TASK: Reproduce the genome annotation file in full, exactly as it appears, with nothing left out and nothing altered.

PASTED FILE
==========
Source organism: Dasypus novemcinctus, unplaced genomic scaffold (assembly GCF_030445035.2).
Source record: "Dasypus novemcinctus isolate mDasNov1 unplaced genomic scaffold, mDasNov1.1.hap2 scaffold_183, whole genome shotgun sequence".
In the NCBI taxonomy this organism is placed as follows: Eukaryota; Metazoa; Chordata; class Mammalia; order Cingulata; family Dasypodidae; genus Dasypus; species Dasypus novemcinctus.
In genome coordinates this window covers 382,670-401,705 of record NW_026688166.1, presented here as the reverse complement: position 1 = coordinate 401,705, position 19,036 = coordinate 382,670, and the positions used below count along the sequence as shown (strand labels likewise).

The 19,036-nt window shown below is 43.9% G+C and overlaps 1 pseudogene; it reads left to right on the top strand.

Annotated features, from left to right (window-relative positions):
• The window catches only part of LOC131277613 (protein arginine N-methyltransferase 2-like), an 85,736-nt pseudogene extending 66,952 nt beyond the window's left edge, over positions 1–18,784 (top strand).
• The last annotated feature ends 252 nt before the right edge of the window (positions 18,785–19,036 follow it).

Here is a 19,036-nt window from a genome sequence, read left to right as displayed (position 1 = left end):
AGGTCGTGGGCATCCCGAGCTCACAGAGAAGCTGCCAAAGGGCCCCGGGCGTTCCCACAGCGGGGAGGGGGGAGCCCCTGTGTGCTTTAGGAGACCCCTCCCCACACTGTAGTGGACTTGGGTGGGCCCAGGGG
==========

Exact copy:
Source organism: Dasypus novemcinctus, unplaced genomic scaffold (assembly GCF_030445035.2).
Source record: "Dasypus novemcinctus isolate mDasNov1 unplaced genomic scaffold, mDasNov1.1.hap2 scaffold_183, whole genome shotgun sequence".
In the NCBI taxonomy this organism is placed as follows: Eukaryota; Metazoa; Chordata; class Mammalia; order Cingulata; family Dasypodidae; genus Dasypus; species Dasypus novemcinctus.
In genome coordinates this window covers 382,670-401,705 of record NW_026688166.1, presented here as the reverse complement: position 1 = coordinate 401,705, position 19,036 = coordinate 382,670, and the positions used below count along the sequence as shown (strand labels likewise).

The 19,036-nt window shown below is 43.9% G+C and overlaps 1 pseudogene; it reads left to right on the top strand.

Annotated features, from left to right (window-relative positions):
• The window catches only part of LOC131277613 (protein arginine N-methyltransferase 2-like), an 85,736-nt pseudogene extending 66,952 nt beyond the window's left edge, over positions 1–18,784 (top strand).
• The last annotated feature ends 252 nt before the right edge of the window (positions 18,785–19,036 follow it).

Here is a 19,036-nt window from a genome sequence, read left to right as displayed (position 1 = left end):
AGGTCGTGGGCATCCCGAGCTCACAGAGAAGCTGCCAAAGGGCCCCGGGCGTTCCCACAGCGGGGAGGGGGGAGCCCCTGTGTGCTTTAGGAGACCCCTCCCCACACTGTAGTGGACTTGGGTGGGCCCAGGGG